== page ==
"Go on," I murmured in encouragement to the sky, as the thunder rumbled again and an ominous wind picked up.
I was standing under The Drip in the Goulburn River State Conservation Area, where the brooding clouds were growing darker by the minute.
It had been eerily still as I'd made my way along the track, but as the storm brewed the atmosphere became strangely electric and the birdsong more shrill and frantic.
I dearly hoped it would rain.
I'd planned to be home hours ago but unexpected stories to follow had kept me in Merriwa longer than I'd intended and it was past 4pm by the time I'd reached the carpark.
I figured I punished myself often enough at the gym now to handle a couple of kilometres without bothering to change out of my jeans and boots, and so I set off beneath the towering rocks and followed the sound of water.
The shallow river was running gently and I crunched over the stones to wander closer to the water's edge. I wondered what it would look like during a flood - it almost seemed delicate today - and I leaned over the water as far as I dared to try and capture it on camera.
I felt a little on edge given I still had a good couple of hours worth of driving to go and I marched on under the rocks once more. It was a fairly straightforward walk and I kept up the pace, only stopping to try photograph birds or a particularly nice aspect.
The air felt heavy and I was panting by the time I reached the lookout. I'd started to get concerned that the river would just disappear underground and the lookout wouldn't offer anything to see, but as I looked out over The Drip I was again reminded to stop being such a pessimist.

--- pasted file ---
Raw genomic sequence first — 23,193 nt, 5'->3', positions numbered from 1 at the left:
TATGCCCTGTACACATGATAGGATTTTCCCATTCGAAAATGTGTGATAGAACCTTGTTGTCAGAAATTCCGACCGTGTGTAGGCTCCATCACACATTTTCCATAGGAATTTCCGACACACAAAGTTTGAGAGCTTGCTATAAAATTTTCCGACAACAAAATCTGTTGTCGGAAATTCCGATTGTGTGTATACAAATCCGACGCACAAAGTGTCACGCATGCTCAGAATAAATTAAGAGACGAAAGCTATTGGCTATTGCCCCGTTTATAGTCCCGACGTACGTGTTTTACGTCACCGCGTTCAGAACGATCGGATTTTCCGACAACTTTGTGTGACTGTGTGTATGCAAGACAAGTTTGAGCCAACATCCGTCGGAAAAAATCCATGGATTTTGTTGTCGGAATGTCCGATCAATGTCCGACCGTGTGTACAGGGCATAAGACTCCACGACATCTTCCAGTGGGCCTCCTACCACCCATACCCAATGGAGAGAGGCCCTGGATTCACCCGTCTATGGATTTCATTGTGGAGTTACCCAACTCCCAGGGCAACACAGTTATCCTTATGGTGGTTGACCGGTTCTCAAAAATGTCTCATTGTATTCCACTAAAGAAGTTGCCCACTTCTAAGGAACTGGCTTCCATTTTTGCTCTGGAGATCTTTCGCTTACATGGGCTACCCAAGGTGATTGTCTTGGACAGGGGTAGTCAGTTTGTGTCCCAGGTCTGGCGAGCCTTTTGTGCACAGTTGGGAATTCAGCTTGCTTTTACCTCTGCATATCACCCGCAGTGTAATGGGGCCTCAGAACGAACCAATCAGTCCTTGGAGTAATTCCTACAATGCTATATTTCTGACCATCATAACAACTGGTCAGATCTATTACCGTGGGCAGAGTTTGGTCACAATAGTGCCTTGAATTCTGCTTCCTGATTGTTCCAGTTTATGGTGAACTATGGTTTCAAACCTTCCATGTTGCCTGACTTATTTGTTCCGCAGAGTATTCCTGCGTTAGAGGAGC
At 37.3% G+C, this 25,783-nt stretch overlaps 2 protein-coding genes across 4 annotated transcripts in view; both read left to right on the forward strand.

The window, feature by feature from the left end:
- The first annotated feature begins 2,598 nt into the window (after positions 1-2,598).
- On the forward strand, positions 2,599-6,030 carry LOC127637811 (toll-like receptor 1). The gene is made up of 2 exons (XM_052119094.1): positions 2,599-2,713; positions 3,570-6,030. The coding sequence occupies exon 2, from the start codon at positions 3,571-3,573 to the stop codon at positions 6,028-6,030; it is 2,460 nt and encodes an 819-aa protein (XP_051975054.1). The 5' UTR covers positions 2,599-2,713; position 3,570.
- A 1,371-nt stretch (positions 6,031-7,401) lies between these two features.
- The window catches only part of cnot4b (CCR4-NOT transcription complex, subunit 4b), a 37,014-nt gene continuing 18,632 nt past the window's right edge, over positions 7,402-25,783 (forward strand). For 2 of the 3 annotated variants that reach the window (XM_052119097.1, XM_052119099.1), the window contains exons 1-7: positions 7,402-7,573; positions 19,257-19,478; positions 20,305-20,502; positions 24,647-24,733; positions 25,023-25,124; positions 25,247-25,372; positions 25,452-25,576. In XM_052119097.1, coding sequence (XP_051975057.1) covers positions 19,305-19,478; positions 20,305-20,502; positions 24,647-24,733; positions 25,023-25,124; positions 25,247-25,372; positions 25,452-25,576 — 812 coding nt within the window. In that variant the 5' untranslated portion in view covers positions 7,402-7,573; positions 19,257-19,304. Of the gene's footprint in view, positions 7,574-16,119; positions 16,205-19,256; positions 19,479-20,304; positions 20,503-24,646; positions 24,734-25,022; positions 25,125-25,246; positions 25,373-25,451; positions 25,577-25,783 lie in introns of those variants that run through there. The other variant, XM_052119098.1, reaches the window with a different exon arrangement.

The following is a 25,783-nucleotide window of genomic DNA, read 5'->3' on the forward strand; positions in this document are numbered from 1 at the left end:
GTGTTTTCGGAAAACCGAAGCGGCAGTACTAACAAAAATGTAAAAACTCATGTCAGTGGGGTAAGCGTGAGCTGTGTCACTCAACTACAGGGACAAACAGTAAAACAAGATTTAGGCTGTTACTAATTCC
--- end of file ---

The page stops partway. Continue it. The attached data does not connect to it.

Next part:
The wall stretched skywards and curled over with vivid ferns and moss growing from the rock. A sheen of water added a glossy finish to the rock face and I smiled as a periodic dripping sound became louder once I tuned into it.
The damp wall seemed almost tropical and a sharp contrast to the baked paddocks nearby.
My smooth-soled Ariats were already proving to be a definite oversight and I gingerly crept over the rocks and down towards the base.
Water dripped on my head and I felt the temperature drop. Thunder rumbled above me and I realised with a start the humidity was dissipating and being replaced instead by a cool breeze.
I couldn't think of anything better than being caught in the rain and I sat down on a rock to overlook the river. The water seemed to pick up pace as it swirled around the rocks before trickling back as it flowed past the wall and out of sight.
I snapped some more photos and reluctantly decided to make my way back. It was growing darker and the birds screeched as I powered along the track towards the car.
I rounded the corner and stopped, cursing myself for making so much noise. A bird - I didn't know what sort - was pacing on the track as it called to its mate.
I fumbled with my camera and missed the shot as it plunged into the undergrowth, but shortly I saw a glimpse of its mate on the other edge of the scrub, and I crept around to get a photo before it too disappeared.
I jumped in the car and pulled out just as the rain began to fall. Fat droplets hit my windscreen with satisfying intensity and I willed it continue as I made my way home.
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